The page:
After the Komen walk this weekend, I’ve been thinking a lot about when I first started working out and what helped me get started.
At first I started walking a few days a week. A few months later I decided I wanted to try running, so I built up to thirty minutes of running. It’s been almost six years since then, and I’ve never regretted the decision to start exercising regularly.
Regular exercise improves my mood. It gives me energy to get through the day and it helps me sleep at night.
And take it from a cancer patient: From the standpoint of stress management, regular exercise can’t be beat.
If you’re just getting started with an exercise program, keep a few things in mind:
Consider your health – talk to your doctor if you think you shouldn’t start an exercise program. But don’t use this as an excuse to not start. Every doctor I’ve ever talked to has said ‘yes’ to some form of exercise. Too often I think we wait for someone’s blessing to begin doing what we know we should already be doing.
Create a goal – Do you want to walk or run for thirty minutes a day? Do you want to run a 5k, 10k, half or full marathon? Do you want to lose weight? Identify your goal. Be specific. Then write it down or tell a friend. Create some way to hold yourself accountable.
Carve time out of your day – The reason I’m able to stay consistently active is because I make exercise a priority. I have a time of day dedicated to exercise. If you don’t make exercise a priority, you won’t do it.
Plan to cross train – Cross training is just a fancy way of saying ‘doing something else’. If you’re bored with walking, ride a bike. If you’re bored with a bike, do the elliptical machine. When you’re just starting an exercise routine, it doesn’t matter what you do. Just move.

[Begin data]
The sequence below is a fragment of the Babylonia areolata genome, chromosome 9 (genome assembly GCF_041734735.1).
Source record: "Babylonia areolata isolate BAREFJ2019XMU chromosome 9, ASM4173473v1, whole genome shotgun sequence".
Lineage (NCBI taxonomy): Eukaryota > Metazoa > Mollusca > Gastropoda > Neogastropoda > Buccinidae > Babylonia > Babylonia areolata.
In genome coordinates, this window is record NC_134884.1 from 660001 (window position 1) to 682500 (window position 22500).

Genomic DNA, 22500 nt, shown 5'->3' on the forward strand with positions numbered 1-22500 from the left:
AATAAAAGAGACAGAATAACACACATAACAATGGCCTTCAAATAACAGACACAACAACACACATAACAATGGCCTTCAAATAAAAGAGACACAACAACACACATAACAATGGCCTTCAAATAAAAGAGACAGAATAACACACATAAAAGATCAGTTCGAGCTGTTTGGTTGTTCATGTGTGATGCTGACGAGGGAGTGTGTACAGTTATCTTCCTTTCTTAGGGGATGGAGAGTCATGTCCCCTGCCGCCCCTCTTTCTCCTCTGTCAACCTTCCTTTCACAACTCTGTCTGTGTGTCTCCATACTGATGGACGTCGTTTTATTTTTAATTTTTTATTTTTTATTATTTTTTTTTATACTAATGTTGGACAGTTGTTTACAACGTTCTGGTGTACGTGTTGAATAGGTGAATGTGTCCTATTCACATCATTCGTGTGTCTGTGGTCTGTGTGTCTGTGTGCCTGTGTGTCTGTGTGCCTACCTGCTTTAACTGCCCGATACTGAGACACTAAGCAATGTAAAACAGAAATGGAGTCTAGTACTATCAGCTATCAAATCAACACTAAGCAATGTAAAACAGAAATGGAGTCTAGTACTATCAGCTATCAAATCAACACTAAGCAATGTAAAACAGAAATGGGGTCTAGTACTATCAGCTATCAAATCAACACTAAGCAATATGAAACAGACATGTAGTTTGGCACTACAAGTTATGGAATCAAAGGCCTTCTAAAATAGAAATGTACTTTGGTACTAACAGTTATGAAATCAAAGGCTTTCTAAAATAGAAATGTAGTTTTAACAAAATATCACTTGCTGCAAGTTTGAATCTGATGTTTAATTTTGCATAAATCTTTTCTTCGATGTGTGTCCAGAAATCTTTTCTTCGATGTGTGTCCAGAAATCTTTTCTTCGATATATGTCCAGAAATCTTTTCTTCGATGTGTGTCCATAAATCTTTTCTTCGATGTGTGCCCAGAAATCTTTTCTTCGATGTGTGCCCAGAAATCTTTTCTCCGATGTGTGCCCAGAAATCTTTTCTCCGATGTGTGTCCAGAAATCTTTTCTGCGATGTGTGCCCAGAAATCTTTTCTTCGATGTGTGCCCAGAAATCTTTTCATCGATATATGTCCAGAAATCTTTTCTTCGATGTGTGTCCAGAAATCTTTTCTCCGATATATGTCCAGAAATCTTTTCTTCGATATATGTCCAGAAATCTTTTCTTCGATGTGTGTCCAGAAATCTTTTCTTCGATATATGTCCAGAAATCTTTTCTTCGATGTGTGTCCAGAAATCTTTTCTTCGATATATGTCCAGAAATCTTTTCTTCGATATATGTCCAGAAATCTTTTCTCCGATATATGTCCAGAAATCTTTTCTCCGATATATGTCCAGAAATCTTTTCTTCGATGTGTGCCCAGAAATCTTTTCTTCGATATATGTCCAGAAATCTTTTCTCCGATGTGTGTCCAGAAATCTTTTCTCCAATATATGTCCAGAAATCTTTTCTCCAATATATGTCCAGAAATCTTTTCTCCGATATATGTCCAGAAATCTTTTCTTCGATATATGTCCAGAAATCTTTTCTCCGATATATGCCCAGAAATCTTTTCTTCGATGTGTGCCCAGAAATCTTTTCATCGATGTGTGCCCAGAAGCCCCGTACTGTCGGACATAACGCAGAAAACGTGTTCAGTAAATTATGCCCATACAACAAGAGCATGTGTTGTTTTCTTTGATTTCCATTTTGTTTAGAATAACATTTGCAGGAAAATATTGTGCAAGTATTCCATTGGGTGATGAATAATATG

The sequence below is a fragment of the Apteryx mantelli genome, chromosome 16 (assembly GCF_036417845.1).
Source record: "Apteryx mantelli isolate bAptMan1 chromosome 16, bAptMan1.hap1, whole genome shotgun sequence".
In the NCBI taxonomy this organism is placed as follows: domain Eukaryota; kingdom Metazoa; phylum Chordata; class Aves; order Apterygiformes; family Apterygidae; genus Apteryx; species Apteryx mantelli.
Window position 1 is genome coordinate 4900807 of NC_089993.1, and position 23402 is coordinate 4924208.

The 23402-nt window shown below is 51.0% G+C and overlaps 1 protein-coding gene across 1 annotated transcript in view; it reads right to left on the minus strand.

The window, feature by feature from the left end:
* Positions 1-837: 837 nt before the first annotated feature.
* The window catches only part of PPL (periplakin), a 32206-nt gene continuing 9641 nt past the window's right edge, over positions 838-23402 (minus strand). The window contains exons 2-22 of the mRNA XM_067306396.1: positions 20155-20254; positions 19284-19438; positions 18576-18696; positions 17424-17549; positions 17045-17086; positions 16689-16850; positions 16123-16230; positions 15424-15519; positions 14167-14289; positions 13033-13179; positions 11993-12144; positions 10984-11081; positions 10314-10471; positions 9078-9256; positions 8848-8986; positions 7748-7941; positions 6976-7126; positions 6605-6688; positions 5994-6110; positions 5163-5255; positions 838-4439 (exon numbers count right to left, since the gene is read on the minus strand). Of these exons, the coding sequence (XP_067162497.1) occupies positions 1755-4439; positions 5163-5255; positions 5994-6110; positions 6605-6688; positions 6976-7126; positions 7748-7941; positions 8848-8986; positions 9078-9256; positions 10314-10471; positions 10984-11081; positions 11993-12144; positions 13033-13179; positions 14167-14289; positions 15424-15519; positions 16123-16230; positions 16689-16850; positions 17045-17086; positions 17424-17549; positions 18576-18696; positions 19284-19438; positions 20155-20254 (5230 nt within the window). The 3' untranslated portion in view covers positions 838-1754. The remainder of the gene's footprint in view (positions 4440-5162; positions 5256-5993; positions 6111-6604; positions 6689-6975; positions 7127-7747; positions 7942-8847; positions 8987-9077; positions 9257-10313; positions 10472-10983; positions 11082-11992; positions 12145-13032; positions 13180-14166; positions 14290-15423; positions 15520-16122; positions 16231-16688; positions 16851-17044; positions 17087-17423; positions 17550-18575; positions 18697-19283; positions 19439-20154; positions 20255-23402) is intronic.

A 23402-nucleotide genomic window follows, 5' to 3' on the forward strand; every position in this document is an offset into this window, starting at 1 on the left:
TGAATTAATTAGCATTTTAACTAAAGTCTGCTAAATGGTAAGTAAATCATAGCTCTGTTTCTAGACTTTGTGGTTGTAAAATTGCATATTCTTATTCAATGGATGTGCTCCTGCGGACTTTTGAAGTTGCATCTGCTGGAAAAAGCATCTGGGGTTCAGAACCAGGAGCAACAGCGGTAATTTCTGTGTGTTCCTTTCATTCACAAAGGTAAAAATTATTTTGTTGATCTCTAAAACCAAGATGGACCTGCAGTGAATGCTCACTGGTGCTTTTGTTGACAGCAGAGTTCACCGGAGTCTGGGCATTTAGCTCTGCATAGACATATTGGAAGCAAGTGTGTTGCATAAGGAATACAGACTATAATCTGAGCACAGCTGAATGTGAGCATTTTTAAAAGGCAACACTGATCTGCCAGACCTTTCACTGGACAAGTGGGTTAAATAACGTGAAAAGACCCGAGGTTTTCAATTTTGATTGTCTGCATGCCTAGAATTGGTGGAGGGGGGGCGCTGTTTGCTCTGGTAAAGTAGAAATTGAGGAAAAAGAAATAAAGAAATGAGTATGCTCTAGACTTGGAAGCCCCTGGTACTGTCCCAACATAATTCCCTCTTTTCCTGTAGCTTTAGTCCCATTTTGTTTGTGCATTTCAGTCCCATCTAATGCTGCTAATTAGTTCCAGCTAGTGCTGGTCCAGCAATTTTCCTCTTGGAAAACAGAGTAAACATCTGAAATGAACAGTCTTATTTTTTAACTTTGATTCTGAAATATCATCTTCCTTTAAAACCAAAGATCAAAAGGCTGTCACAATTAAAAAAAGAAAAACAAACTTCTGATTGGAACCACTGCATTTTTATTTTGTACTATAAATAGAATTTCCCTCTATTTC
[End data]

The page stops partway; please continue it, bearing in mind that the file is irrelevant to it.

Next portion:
Work up to your goal – When you’re just starting out, you’re going to push yourself too hard. You’ll get past that first mile or first fifteen minutes and think, “I feel good! I can do this!” so you’ll go longer than you intended. You’ll either end up sore or injured this way and you won’t want to get out there again. Set a time limit for your workouts and stop when that time is over. Work up to your goal. Remember, the point is to achieve your goal ‘consistently’, not ‘once then never again’.
Rest – Build in time between workouts to allow your body to recover. Setting a schedule can help with this. Commit to walking Monday, Wednesday and Friday. Stick with that schedule. In two weeks, when you’re adjusted and nearing boredom, add a day to that schedule. But always plan on resting at least one day a week.
Be kind to yourself – Remember, everyone has to start somewhere. Some days are going to be better than others. It happens to the best of us. Give yourself permission to have bad days, but don’t let the bad days eclipse the good ones. Some days I don’t feel like working out. It seems easier to just go back to bed. There have been some days where all I can manage is ten minutes of walking. On those days at least I know I tried, and after a decent night’s sleep, I know I can do better tomorrow.
Today’s silver lining: A good workout always improves my day.